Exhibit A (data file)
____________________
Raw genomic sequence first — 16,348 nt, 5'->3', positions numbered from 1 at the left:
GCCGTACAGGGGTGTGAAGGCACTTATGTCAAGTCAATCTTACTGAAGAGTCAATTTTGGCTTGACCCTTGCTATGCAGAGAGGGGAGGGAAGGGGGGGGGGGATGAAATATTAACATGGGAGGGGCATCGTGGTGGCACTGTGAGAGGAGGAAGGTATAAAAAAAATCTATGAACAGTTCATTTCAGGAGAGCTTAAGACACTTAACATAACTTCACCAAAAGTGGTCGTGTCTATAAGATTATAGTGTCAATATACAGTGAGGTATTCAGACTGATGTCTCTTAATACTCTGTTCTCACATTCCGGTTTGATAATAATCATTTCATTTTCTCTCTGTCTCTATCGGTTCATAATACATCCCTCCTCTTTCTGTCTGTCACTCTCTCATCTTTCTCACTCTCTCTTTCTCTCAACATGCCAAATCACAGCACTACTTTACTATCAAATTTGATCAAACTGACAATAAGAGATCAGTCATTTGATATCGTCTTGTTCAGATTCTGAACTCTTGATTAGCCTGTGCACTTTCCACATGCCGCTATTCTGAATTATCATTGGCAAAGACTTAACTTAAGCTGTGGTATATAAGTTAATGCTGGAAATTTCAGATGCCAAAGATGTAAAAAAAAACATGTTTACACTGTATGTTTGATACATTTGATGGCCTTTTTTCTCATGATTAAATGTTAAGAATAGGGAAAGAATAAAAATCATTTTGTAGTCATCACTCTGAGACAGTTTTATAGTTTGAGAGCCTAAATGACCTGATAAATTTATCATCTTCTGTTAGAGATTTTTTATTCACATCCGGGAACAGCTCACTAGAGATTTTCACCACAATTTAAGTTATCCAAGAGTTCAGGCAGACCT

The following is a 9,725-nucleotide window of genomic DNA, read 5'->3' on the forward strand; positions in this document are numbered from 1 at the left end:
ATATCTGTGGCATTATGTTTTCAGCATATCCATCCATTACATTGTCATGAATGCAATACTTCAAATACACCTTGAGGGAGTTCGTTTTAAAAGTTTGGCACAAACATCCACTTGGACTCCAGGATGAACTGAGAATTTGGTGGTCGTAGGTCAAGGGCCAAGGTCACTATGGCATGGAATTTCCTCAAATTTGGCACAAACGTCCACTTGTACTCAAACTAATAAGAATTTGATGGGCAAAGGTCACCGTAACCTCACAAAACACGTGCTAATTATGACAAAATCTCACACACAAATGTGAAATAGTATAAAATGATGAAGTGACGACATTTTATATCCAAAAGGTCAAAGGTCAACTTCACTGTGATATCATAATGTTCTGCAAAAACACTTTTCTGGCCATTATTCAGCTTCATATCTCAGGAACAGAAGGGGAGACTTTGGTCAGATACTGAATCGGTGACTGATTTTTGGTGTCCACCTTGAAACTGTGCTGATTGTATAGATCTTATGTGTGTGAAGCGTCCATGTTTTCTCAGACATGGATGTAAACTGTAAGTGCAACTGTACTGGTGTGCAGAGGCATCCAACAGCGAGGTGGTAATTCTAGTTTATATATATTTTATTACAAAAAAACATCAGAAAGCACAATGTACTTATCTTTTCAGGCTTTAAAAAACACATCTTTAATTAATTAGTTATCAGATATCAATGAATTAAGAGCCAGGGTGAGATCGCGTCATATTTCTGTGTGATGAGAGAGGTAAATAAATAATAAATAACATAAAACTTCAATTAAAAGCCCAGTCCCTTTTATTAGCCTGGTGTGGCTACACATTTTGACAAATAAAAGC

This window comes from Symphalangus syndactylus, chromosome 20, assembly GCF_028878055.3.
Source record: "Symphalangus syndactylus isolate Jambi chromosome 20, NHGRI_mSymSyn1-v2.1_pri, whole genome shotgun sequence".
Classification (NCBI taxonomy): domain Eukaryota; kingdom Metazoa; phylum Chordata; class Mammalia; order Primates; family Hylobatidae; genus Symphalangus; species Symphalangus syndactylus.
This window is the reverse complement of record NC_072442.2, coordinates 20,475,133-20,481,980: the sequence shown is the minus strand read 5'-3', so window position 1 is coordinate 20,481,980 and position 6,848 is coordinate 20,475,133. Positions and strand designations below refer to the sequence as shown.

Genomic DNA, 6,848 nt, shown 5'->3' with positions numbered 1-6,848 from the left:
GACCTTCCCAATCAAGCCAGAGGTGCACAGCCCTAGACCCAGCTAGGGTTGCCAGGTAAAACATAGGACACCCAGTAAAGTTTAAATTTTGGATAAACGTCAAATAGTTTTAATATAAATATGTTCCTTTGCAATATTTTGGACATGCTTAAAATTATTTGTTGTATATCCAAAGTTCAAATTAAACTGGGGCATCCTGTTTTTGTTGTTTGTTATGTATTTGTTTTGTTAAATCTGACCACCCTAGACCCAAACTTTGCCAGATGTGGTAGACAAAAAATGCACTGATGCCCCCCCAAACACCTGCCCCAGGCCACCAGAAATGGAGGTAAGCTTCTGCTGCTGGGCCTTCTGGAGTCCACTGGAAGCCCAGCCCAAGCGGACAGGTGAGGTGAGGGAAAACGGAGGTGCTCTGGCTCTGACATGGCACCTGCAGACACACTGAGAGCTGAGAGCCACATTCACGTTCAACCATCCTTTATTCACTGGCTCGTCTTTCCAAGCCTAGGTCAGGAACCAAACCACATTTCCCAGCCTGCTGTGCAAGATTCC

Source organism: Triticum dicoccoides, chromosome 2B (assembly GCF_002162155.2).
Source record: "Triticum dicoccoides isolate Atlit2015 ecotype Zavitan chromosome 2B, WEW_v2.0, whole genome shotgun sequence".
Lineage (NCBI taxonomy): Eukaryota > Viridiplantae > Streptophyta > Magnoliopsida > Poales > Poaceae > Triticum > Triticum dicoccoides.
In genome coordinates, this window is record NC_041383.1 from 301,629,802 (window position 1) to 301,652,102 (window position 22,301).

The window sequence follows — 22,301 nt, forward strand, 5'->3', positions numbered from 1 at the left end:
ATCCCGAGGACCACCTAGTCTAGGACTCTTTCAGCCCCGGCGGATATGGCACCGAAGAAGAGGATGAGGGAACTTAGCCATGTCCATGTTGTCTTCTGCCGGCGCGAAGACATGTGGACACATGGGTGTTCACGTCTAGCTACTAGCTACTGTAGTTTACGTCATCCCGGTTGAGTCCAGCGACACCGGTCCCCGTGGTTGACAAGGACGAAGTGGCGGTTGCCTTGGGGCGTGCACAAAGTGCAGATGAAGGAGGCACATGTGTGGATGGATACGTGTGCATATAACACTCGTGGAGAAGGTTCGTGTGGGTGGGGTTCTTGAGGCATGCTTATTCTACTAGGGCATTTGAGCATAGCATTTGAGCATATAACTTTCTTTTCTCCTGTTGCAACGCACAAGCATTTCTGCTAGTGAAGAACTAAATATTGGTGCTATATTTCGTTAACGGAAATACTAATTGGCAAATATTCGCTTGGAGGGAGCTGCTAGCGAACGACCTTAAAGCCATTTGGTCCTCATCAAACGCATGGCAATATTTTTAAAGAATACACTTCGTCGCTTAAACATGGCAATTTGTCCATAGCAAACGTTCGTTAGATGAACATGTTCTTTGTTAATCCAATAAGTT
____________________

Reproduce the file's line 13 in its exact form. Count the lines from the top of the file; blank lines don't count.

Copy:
Lineage (NCBI taxonomy): Eukaryota > Viridiplantae > Streptophyta > Magnoliopsida > Poales > Poaceae > Triticum > Triticum dicoccoides.